At the time of the Vietnam War, the American bourgeoisie ended up deliberately abandoning the country but had succeeded in bringing China into the western bloc. In Iraq, nothing would compensate for an American retreat. Moreover, such a retreat would increase the ambitions of all the rivals and adversaries of the United States, big and small. In addition, the chaos which the Americans would leave behind them in Iraq, could spread throughout the region and would certainly discredit the USA definitively them in its role as world policeman. The stakes are that high. A pure and simple American retreat would mean a bitter and humiliating defeat.

The American bourgeoisie is therefore obliged to remain in Iraq militarily, while adjusting the conditions of its presence. Firstly, the White House has announced a partial and progressive withdrawal while bringing forward the proposal to set up an "autonomous" and "democratic" Iraqi government from 2007 to the spring of 2004. In the same way, it is pushing for the active participation of other Western countries in operations to maintain order and "security" in the region, whereas it had previously imposed a categorical veto on any interference in Iraqi affairs by those governments who had opposed the American intervention. The United States is now trying to force its main imperialist rivals to pay a price in human and financial terms for the Iraq war; but in order to do so, they have no choice but to reintroduce the wolves into the sheepfold, that is, to let into Iraq through the window French and German businesses and armies, which they had previously chased out the door. This is clearly a serious indication of US weakness.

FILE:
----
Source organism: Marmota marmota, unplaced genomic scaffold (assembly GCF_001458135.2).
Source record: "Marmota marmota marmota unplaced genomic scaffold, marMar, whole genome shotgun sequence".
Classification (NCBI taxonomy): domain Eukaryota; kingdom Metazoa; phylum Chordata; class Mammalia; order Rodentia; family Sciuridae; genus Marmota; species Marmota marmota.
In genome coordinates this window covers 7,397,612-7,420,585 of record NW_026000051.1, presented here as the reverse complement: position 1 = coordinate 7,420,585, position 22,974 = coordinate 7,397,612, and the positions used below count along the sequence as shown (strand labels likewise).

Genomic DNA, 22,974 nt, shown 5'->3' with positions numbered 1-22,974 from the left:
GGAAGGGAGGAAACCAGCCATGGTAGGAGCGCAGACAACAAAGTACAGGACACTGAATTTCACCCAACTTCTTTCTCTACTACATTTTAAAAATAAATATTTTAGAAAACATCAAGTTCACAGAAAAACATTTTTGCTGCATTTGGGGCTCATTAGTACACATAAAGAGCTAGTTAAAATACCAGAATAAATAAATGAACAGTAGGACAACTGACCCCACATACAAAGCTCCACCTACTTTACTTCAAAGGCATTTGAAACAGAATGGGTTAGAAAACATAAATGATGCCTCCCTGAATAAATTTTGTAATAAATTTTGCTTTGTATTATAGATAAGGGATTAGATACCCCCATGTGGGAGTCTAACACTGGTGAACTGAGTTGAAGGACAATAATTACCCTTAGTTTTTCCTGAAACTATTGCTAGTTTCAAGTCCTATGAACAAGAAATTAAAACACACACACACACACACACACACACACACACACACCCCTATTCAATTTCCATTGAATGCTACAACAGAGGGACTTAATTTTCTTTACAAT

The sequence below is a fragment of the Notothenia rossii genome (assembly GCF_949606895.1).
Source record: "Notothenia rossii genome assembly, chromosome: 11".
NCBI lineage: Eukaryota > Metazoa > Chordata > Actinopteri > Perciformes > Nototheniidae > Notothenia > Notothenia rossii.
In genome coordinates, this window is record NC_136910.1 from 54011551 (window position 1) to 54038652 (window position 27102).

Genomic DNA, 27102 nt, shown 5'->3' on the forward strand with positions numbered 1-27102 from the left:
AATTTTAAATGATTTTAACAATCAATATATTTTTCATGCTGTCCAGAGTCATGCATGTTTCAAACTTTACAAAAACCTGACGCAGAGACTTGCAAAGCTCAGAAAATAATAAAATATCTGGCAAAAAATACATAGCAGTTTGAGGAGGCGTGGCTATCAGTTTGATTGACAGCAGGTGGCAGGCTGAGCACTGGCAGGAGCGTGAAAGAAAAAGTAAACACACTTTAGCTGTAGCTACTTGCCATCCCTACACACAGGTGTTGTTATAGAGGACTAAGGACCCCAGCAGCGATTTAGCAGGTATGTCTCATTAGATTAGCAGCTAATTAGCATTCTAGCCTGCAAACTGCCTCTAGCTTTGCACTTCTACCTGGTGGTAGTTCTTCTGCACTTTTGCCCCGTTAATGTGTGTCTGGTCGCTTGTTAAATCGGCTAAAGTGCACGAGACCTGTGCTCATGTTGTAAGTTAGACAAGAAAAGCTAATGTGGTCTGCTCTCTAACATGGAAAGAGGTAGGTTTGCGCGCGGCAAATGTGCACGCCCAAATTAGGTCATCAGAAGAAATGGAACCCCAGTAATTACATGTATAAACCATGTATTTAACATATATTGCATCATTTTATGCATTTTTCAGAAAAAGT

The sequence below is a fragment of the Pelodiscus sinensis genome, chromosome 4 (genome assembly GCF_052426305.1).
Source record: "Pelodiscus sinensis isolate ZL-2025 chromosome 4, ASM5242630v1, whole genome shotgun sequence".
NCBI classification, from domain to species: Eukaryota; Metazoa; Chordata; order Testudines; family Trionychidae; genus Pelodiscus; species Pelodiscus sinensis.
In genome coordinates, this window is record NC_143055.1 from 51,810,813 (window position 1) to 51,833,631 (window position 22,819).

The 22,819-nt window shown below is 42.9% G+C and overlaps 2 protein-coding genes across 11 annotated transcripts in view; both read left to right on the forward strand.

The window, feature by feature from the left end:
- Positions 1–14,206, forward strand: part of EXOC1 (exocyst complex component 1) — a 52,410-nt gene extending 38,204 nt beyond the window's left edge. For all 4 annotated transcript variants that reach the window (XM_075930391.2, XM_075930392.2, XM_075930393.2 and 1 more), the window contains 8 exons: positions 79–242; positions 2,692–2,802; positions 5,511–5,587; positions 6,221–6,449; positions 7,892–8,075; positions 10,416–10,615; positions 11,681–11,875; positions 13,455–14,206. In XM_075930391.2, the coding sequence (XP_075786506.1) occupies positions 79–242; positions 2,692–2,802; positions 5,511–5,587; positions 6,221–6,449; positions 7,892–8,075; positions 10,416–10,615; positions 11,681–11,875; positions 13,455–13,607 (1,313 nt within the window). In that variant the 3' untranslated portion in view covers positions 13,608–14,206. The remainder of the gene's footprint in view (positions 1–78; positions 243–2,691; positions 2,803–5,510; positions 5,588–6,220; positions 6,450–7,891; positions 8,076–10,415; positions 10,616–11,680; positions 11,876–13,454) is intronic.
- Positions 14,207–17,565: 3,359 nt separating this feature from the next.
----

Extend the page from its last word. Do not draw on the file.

In parallel with this re-orientation, the United States has attempted to take the initiative again: they have sent 3,000 men into Afghanistan to conduct a huge operation against the rebels; in Georgia they have replaced President Shevardnadze with a pro-American (a lawyer who has practised in the United States for a long period of time). This is the context in which the massively publicised arrest of Saddam Hussein was meticulously prepared and organised.

With the arrest, which is a boon for America, Bush can enjoy an immediate revenge. The "hard" line in the Bush administration, represented by Rumsfeld and Wolfowitz can save face. It also enables them to take the initiative diplomatically. For the time being the Bush administration is in a more favourable position to force states like France to accept a suspension or a moratorium on Iraqi debts. It is freer to impose conditions on an eventual participation of German and French businesses in the reconstruction of Iraq. Even the interim council of the Iraqi government, largely controlled by the Americans, has gained status in the eyes of international public opinion.